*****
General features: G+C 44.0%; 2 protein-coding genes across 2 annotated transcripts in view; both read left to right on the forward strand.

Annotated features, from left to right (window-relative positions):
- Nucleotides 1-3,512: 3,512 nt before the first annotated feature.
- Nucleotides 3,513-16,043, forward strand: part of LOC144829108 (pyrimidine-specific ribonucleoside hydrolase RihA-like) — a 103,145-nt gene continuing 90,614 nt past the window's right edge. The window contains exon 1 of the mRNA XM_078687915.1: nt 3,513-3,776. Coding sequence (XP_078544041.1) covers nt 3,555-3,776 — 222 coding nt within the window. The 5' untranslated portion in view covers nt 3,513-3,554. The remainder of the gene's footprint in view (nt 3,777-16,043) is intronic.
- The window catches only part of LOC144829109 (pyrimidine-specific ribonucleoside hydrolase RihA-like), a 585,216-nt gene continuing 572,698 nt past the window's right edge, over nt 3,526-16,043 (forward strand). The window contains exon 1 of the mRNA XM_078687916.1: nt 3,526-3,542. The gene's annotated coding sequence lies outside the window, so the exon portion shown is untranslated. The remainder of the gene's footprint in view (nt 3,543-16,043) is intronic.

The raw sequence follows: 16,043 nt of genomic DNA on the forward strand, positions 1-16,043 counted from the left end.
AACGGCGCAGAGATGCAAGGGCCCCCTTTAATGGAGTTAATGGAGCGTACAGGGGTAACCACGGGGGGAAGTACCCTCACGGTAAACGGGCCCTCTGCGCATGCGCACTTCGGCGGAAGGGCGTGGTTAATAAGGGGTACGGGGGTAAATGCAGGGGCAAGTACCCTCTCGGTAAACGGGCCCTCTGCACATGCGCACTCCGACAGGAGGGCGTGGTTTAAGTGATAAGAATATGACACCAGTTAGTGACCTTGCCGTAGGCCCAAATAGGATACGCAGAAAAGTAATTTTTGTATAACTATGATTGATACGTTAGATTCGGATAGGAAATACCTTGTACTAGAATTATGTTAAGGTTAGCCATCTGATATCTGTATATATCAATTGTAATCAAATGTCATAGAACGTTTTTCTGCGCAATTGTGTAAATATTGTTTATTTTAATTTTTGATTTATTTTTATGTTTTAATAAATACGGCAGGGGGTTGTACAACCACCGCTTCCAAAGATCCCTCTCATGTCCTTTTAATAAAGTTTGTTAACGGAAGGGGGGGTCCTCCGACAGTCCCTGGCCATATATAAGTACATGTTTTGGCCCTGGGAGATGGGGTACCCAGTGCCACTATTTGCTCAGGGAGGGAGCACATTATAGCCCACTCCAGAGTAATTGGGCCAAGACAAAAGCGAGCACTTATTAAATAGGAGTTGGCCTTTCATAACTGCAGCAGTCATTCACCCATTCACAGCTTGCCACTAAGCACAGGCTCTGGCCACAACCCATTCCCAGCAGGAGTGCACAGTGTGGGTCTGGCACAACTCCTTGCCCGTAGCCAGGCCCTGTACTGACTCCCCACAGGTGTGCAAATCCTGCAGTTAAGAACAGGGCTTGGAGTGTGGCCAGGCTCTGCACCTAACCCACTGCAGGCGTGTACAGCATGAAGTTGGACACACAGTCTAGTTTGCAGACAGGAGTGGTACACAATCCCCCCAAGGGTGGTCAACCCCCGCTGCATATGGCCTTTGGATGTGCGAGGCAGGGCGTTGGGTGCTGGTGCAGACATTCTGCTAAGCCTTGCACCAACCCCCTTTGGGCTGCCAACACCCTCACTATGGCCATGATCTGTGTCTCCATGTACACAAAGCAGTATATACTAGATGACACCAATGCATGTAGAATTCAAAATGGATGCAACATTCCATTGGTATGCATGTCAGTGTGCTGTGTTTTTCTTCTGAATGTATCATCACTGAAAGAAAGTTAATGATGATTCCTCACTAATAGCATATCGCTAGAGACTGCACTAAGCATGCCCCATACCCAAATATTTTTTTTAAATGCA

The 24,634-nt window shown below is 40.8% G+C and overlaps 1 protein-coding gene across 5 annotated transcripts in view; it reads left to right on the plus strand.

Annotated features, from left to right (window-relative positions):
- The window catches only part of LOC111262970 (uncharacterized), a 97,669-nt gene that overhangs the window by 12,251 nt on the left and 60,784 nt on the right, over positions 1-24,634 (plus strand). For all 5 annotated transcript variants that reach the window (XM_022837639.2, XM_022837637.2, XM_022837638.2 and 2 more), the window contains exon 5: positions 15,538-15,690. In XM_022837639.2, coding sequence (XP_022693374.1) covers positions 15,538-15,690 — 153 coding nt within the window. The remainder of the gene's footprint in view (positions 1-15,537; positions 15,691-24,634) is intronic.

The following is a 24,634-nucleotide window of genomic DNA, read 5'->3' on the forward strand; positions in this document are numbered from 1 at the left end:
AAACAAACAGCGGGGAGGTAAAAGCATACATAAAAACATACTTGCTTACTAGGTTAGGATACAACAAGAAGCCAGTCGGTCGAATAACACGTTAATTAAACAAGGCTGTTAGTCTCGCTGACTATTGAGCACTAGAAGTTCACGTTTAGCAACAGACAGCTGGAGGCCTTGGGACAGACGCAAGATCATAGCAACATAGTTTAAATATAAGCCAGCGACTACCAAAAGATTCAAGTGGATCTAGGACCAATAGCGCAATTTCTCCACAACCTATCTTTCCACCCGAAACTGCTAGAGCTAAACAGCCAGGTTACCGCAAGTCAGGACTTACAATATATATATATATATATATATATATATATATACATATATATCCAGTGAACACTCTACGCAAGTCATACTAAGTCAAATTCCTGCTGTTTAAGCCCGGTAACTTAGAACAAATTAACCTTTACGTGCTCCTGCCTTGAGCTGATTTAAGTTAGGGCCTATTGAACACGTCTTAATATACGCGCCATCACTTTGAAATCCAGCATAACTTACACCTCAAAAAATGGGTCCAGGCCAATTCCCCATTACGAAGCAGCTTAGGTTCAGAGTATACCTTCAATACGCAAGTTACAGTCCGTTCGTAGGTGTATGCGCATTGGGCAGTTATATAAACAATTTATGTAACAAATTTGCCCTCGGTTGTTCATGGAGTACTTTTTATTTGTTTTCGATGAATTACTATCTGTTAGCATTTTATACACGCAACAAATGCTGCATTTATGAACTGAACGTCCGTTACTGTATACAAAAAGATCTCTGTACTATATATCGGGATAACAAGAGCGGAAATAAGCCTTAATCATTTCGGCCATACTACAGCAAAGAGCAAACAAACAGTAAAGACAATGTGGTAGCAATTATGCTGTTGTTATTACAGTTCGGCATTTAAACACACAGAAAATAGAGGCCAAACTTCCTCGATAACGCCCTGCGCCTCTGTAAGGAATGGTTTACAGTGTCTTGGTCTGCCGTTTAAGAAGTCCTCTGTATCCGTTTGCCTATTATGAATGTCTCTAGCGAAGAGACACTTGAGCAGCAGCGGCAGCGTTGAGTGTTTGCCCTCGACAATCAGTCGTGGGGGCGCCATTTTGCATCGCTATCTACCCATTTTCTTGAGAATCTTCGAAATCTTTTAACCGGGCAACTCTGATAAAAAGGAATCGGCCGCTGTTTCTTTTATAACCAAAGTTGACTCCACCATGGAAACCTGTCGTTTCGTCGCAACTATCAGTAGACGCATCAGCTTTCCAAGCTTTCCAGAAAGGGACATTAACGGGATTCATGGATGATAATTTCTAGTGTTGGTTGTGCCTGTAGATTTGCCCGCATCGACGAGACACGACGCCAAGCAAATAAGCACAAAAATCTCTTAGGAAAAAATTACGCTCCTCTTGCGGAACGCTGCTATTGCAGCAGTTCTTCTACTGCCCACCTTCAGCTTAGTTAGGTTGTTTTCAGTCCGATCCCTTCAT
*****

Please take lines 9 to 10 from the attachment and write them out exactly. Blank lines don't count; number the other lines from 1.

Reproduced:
Annotated features, from left to right (window-relative positions):
- The window catches only part of LOC111262970 (uncharacterized), a 97,669-nt gene that overhangs the window by 12,251 nt on the left and 60,784 nt on the right, over positions 1-24,634 (plus strand). For all 5 annotated transcript variants that reach the window (XM_022837639.2, XM_022837637.2, XM_022837638.2 and 2 more), the window contains exon 5: positions 15,538-15,690. In XM_022837639.2, coding sequence (XP_022693374.1) covers positions 15,538-15,690 — 153 coding nt within the window. The remainder of the gene's footprint in view (positions 1-15,537; positions 15,691-24,634) is intronic.